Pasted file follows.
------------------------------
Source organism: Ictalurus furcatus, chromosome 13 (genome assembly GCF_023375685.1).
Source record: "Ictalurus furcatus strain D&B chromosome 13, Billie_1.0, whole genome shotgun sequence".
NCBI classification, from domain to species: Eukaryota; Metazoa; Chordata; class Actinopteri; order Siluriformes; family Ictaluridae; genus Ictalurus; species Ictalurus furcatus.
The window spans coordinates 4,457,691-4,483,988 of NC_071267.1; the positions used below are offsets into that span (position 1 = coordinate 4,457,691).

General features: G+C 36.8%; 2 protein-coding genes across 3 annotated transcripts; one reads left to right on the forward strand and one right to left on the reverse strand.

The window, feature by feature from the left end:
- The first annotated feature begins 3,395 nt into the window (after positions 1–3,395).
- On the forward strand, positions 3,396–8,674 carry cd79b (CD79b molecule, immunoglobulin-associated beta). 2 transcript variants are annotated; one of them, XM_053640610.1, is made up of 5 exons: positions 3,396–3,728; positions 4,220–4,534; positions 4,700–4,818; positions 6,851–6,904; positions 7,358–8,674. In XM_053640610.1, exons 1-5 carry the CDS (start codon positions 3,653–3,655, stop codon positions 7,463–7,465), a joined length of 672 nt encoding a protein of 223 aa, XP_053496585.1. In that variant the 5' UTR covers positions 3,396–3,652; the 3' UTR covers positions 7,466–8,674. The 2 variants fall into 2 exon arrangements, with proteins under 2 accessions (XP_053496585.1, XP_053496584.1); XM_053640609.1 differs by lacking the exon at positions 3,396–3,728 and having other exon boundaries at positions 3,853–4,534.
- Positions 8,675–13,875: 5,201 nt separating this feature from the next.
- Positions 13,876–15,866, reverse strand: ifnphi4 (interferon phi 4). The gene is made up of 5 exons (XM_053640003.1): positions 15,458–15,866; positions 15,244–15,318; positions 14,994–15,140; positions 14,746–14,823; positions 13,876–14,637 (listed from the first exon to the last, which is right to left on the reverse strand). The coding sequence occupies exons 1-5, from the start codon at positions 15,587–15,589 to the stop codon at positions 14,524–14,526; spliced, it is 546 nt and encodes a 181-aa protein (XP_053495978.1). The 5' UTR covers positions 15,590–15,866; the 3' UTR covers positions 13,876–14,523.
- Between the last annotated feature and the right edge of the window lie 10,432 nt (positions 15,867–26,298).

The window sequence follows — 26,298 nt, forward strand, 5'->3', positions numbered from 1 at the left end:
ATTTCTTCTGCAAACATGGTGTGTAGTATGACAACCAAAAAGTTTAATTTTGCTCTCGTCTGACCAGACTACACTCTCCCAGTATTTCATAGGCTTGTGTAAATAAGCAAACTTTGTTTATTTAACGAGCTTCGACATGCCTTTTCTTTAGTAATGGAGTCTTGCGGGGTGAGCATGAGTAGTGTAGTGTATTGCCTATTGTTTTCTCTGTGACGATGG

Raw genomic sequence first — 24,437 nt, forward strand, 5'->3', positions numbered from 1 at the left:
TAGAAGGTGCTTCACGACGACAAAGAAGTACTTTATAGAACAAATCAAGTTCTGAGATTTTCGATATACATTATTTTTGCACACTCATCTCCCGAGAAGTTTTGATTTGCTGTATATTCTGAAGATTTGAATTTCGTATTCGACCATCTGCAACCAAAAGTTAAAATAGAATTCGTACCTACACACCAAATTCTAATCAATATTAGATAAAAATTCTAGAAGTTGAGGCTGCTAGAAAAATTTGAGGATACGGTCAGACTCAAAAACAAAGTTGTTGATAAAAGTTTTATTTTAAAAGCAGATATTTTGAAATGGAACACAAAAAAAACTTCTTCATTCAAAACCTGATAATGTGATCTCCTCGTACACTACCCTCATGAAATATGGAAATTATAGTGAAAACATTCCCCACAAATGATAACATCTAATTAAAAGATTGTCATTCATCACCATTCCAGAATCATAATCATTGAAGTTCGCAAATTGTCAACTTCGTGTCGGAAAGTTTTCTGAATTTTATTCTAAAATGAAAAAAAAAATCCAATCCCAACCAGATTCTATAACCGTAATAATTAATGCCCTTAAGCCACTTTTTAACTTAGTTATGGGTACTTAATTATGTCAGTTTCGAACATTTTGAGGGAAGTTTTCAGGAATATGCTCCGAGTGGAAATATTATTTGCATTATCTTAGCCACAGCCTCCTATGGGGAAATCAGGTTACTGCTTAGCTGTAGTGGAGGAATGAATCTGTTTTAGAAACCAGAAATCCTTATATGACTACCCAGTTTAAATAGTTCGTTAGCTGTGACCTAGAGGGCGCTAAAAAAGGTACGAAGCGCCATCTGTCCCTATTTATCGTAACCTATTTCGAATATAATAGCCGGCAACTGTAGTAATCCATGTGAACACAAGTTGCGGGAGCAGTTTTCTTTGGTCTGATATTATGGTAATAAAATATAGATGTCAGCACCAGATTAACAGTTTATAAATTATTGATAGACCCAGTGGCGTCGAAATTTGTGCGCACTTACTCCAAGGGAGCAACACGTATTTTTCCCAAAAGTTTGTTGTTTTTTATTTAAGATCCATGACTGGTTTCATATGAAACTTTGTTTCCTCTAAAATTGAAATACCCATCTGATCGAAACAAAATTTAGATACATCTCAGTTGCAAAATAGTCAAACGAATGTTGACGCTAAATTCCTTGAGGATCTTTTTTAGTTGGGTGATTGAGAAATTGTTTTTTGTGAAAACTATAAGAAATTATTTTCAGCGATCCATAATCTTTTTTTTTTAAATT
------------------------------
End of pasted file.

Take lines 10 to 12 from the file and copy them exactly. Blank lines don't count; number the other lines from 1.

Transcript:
- Positions 13,876–15,866, reverse strand: ifnphi4 (interferon phi 4). The gene is made up of 5 exons (XM_053640003.1): positions 15,458–15,866; positions 15,244–15,318; positions 14,994–15,140; positions 14,746–14,823; positions 13,876–14,637 (listed from the first exon to the last, which is right to left on the reverse strand). The coding sequence occupies exons 1-5, from the start codon at positions 15,587–15,589 to the stop codon at positions 14,524–14,526; spliced, it is 546 nt and encodes a 181-aa protein (XP_053495978.1). The 5' UTR covers positions 15,590–15,866; the 3' UTR covers positions 13,876–14,523.
- Between the last annotated feature and the right edge of the window lie 10,432 nt (positions 15,867–26,298).

The window sequence follows — 26,298 nt, forward strand, 5'->3', positions numbered from 1 at the left end: